Canada's first law specifically outlawing cyberbullying has taken effect in Nova Scotia, just four months after the suicide of teenager Rahtaeh Parsons.
The 17-year-old Cole Harbour, N.S., girl hanged herself after a photo of her allegedly being sexually assaulted during a drunken party made the rounds of her school.
Just three weeks after her death last April, the Nova Scotia government introduced the Cyber-Safety Act, which aims to protect not just children but adults.
"Too many young people and their families are being hurt by cyberbullies," Justice Minister Ross Landry said in a statement, according to CBC News.
"I committed to families that the province would work with them to better protect our children and young people. Court orders, and the ability to sue, are more tools that help put a stop to this destructive behaviour.
"This sends a clear message, cyberbullying is a serious act with serious consequences. Think before you text."
[ Related: N.S. cyberbullying legislation allows victims to sue ]
The Nova Scotia law allows victims to hold the parents liable for damages related to cyberbullying if the person doing it is a minor, Global News noted.
The province has also set up a special unit, dubbed CyberScan, to handle cyberbullying investigations.
Rehtaeh Parsons' father, Glen Canning, called the legislation "a step in the right direction," adding the law might have protected his daughter.
But other provinces so far have not followed suit. Some, such as Ontario, have incorporated anti-bullying provisions in education-related legislation. Ontario's definition of bullying under the Education Act includes the use of electronic means, such as web posts and texting, according to the law firm Borden Ladner Gervais.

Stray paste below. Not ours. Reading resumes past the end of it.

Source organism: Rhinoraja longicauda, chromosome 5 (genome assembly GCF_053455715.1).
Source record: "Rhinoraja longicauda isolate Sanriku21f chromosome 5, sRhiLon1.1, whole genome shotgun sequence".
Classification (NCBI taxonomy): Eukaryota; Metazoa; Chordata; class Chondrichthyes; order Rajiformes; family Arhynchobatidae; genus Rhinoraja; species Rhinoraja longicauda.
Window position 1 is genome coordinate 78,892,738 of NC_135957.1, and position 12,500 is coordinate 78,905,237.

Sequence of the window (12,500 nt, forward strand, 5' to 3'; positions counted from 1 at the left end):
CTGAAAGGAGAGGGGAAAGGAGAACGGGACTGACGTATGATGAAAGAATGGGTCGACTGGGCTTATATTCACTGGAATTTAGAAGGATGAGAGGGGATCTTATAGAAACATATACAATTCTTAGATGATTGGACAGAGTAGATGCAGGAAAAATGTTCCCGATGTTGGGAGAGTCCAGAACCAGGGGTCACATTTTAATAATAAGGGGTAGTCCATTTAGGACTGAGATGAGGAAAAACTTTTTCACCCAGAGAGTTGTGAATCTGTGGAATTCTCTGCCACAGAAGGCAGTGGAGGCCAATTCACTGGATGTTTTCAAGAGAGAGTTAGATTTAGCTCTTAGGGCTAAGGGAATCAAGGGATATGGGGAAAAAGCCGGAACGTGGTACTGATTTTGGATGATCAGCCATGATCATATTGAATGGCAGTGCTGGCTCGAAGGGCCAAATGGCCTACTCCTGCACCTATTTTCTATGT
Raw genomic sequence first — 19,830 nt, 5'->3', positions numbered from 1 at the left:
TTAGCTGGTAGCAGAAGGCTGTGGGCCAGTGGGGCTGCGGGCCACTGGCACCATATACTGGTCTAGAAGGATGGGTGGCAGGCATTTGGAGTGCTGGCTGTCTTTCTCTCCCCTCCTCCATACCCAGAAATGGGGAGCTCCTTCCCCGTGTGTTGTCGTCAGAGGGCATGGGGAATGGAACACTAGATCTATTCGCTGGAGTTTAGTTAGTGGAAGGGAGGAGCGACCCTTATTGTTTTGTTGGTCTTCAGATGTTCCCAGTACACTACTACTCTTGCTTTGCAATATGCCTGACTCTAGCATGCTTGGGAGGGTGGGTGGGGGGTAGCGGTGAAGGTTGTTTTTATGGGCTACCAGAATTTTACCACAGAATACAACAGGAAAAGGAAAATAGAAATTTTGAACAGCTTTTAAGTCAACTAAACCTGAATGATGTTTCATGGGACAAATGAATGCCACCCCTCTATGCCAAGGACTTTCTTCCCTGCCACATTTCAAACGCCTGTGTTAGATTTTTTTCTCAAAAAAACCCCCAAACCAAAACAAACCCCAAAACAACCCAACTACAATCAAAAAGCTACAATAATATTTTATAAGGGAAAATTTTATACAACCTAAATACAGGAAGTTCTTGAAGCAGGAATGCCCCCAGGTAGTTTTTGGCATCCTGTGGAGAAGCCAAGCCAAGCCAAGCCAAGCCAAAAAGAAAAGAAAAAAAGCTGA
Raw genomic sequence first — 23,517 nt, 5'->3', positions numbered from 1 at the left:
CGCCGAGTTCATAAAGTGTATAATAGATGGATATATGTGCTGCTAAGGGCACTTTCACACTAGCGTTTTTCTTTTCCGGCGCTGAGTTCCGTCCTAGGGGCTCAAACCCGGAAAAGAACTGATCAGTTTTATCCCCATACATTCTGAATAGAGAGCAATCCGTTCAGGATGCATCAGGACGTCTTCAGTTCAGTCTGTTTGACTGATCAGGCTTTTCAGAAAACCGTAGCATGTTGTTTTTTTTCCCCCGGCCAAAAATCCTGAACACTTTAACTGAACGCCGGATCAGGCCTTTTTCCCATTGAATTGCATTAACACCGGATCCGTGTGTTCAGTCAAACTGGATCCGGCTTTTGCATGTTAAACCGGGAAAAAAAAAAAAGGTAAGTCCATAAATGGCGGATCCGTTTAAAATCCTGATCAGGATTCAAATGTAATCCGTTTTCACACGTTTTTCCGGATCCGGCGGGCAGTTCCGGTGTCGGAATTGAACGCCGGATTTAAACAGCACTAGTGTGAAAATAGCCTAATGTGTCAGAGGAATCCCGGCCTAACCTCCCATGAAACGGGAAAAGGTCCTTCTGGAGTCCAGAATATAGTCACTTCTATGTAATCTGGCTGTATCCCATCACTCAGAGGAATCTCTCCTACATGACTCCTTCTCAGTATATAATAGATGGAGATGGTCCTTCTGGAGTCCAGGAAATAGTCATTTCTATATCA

British Columbia, where teenager Amanda Todd killed herself last year after relentless cyberbullying, passed changes to the Workers Compensation Amendment in 2011 to address workplace bullying.
Some Canadian communities have passed anti-bullying bylaws, the Globe and Mail reported last year. But while some tickets have been issued, the bylaws seem largely symbolic.
“We have a lot of education going on, but sometimes you need a little bit more than that,” Greg Moore, mayor of Port Coquitlam, B.C., told told the Globe. “The police have a sledgehammer in their back pocket called the Criminal Code, but then you don’t necessarily need that sledgehammer all the time.”
The Canadian Bar Association's web page on stalking, criminal harassment and cyberbullying says the Criminal Code contains sections that could be applied.
Provincial premiers, meeting last month as the Council of the Federation, appealed to Ottawa to sharpen the law with changes to the Criminal Code to address cyberbullying.
“We’re asking for the updating of the Criminal Code to recognize that there are modern forms of assault that did not exist in the past,” Nova Scotia Premier Darrell Dexter said, according to Global News.
But not everyone thinks the answer to cyberbullying is a new law.
"It may be that Canada can find a legal lever to overcome this problem, but as Premier Brad Wall told the legislature, even that may not be enough," the Saskatoon Star Phoenix wrote in an editorial last April as the Nova Scotia law was launched.
"Parents can be goaded into taking greater responsibility and a stronger role in what their children are doing online. Schools, too, can and should be more involved.
"But just as bullying has been around for millennia, it will be difficult to prevent cyber-bullying and nearly as difficult to prosecute it."